- Amount raised so far: €10,340
- Goal for funding one ERI project: €18,500
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The Environmental Research Initiative (ERI) provides financial support to EMBL scientists seeking to better understand and tackle environmental challenges. This is done at the moment by funding catalyst projects. In the future, we aspire towards the support of new groups, each focusing on a specific area of research linked to tackling pressing environmental challenges.
The first catalyst project we have chosen to fund on behalf of alumni is the EMBL Zimmermann group’s exploration of plankton as a tool to combat marine pollution.
In April 2022, the alumni community raised €7,355 towards funding this project, which costs €18,500. The second phase of the campaign begins in October, and we are aiming to raise a further €11,000 to kick-start the project by the beginning of 2023. Thank you very much to those who have already donated (see list under ‘Donors’ tab).
Find out more about this exciting project below.
An accumulation of pollutants in organisms caused by agriculture, industry, and pharmaceuticals is harming marine biodiversity, ecosystems and seafood.
Plankton, tiny organisms carried by tides and currents, are gatekeepers of bioaccumulation, but there is currently a knowledge gap in this area.
This project will research plankton as bioindicators rather than fish or molluscs which are typically used as marine bioindicators. Plankton have advantages compared to bigger species, because they control the first step of bioaccumulation, and because they initiate cascades that have knock-on effects on the rest of the ecosystem.
Another key point of difference in this project, compared to other environmental monitoring work, is the use of advanced technologies like sequencing and mass spectrometry. Cutting-edge analytical methods will be deployed to define specific plankton species, the toxic pollutants they absorb and the mechanisms of bioaccumulation.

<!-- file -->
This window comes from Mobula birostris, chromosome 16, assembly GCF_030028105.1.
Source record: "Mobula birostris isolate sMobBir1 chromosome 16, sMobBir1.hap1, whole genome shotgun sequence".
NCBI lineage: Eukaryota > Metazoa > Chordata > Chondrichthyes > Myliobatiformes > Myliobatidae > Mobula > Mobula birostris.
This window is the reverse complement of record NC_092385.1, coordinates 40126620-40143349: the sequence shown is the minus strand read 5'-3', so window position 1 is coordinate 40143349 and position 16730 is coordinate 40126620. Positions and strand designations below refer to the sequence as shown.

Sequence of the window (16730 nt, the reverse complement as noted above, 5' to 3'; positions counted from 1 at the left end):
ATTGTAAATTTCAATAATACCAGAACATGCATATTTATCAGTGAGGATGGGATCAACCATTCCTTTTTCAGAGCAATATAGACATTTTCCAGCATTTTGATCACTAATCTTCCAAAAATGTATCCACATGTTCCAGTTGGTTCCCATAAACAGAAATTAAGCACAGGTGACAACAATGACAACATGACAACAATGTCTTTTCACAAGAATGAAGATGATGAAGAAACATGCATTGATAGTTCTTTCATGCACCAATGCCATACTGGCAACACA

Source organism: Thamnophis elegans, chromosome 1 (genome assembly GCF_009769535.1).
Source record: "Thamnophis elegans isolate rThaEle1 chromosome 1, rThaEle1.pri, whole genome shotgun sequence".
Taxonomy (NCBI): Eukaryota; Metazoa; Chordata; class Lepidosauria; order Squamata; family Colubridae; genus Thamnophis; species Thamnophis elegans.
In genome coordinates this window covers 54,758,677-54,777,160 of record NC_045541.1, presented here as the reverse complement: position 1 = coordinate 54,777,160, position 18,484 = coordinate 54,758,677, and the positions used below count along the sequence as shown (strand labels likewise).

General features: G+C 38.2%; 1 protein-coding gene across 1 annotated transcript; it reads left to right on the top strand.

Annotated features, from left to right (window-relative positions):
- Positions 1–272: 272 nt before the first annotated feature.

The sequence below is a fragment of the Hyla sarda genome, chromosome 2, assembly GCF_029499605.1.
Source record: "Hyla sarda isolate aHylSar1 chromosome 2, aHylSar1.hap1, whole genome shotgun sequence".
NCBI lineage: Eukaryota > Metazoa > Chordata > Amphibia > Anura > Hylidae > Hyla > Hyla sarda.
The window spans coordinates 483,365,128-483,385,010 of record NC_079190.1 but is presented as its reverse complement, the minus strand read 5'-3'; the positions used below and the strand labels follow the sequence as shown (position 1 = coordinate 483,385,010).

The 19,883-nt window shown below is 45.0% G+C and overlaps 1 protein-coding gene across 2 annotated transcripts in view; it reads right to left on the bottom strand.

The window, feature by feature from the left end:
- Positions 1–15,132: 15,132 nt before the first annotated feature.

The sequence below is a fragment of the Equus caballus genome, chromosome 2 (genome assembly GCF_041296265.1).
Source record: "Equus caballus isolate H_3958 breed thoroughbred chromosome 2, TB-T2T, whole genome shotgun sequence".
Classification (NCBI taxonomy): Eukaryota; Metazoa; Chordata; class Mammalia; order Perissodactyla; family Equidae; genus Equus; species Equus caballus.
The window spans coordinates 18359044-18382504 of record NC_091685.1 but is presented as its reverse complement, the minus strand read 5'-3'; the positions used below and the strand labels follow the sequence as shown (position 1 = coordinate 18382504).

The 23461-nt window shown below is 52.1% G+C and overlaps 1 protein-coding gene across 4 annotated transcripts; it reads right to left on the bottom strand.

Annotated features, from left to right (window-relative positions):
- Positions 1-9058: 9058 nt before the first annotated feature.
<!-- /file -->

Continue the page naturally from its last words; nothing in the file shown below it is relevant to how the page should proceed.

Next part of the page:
This pilot will allow us to explore the potential and feasibility of using plankton to study pollutants and their fate in the environment.
This 1-year project costs €18,500 for a designated masters project plus the consumable costs used in mass spectrometry and sequencing.
Three catalyst projects that address pollution from pesticides, nanoplastics and artificial hormones were funded in 2021 from donations amounting to just over €60,000. Find out more about the outcomes of the three projects below:
Pesticides used in agriculture are a major threat for soil and water ecosystems. Although it is known that microbes can break down pesticides, it is still not well understood which microbes do this and how they do it.
In the past year, this project has established a chemical library of 1033 agricultural pesticides, which is a unique resource because no pesticide library was previously commercially available.
EMBL developed analytical methods to systematically map which microbes degrade which pesticides and established protocols to monitor pesticide pollution in the field on a large-scale level.
Furthermore, this project made it possible to recruit a dedicated scientist, whose success secured an ARISE fellowship to continue working on this project until 2024.
In the future, this research will help identify ways to better remove pesticides from the environment and to design greener chemicals.
The daily use of pharmaceuticals introduces a high load of artificial hormones into the wastewater and the environment, which is harmful to fish and local ecosystems. However, it is currently a major hurdle to be able to detect and identify these hormones.